Lincoln Logs were invented in 1916 by John Lloyd Wright, the son of architect Frank Lloyd Wright. Lincoln Logs consist of miniature logs, notched like actual logs were notched to build cabins. Lincoln Log kits also include plastic pieces for roofs, windows and doors. The logs were made from real wood until the 1970s, when the manufacturer began using plastic. A decline in sales prompted a return to the real wood pieces in an effort to gain back popularity. There are some of the neat things you can build with Lincoln Logs.
Two Famous Cabins
Original sets of Lincoln Logs came with instructions for building Abraham Lincoln's and Uncle Tom's cabins. Consider looking on an online auction site such as eBay to find original plans for Uncle Tom's cabin. If you want to make Lincoln's cabin, Lincoln Logs sells a "Lincoln's Log Cabin Bicentennial Edition" of their Lincoln Logs that recreates the original set.
Big Sky Corral
You can build the Big Sky Corral with a custom "Big Sky Corral" kit or use it to make your own corral. When your corral is finished, purchase a package of size appropriate plastic farm animals and farm vehicles at a dollar store or a department store. These cheap additions to your corral help complete the scene and make it even more fun for kids to play with.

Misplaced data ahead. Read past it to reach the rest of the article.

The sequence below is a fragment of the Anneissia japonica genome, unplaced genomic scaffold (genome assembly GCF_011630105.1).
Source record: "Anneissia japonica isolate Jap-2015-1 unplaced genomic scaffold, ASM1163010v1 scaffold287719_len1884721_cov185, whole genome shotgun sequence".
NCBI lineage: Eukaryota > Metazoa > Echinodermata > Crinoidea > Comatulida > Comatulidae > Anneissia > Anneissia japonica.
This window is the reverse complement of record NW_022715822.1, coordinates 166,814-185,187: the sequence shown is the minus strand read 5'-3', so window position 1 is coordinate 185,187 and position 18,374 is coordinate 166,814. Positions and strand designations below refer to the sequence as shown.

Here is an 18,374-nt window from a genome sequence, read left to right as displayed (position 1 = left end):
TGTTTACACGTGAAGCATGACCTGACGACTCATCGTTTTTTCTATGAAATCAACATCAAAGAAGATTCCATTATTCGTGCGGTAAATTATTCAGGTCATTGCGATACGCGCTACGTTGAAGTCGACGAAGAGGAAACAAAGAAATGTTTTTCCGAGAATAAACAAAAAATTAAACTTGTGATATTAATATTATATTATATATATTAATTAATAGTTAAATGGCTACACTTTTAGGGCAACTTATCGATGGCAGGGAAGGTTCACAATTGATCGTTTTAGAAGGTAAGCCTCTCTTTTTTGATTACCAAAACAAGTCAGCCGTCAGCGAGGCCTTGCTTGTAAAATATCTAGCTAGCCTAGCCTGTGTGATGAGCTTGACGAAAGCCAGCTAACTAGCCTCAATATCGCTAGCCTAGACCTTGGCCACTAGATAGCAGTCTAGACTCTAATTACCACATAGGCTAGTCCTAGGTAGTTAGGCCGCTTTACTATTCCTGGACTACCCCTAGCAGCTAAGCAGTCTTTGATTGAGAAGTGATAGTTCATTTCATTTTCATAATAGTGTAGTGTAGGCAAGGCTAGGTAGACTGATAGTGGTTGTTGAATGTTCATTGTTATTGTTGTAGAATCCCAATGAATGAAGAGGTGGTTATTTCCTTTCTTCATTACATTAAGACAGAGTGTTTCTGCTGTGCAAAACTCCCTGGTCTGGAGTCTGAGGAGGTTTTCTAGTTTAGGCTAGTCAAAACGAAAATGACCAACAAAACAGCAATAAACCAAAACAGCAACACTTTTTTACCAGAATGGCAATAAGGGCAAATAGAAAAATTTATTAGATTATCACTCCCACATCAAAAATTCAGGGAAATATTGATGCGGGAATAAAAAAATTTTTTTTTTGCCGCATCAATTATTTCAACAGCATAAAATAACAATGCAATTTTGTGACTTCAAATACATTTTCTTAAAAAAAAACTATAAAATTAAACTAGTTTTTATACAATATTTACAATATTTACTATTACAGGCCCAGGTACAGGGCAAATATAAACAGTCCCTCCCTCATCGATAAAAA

Combine several sets of Lincoln Logs to create a wooden skyscraper. The skyscraper can be as tall as you want it do be, limited only by the number of Lincoln Logs you have. Add windows at various levels along the way. Since the logs are notched, even a tall log skyscraper has good balance. Kids love to see how how they can go.
Lincoln Logs has a set you can use to build a pioneer homestead. The set is called the "Conestoga Homestead" and comes with a covered wagon. You can grab a bag of classic plastic cowboy and Indian figures at a dollar store to add extra fun to the set.
You can combine Lincoln Log sets to build an entire 1800s cowboy town complete with outlying farmhouses. Adding miniature figures such as cattle, horses, cows, and townspeople help make Lincoln Log building sets into playsets that can occupy your children for hours.
Carl Hose is the author of the anthology "Dead Horizon" and the the zombie novella "Dead Rising." His work has appeared in "Cold Storage," "Butcher Knives and Body Counts," "Writer's Journal," and "Lighthouse Digest.". He is editor of the "Dark Light" anthology to benefit Ronald McDonald House Charities.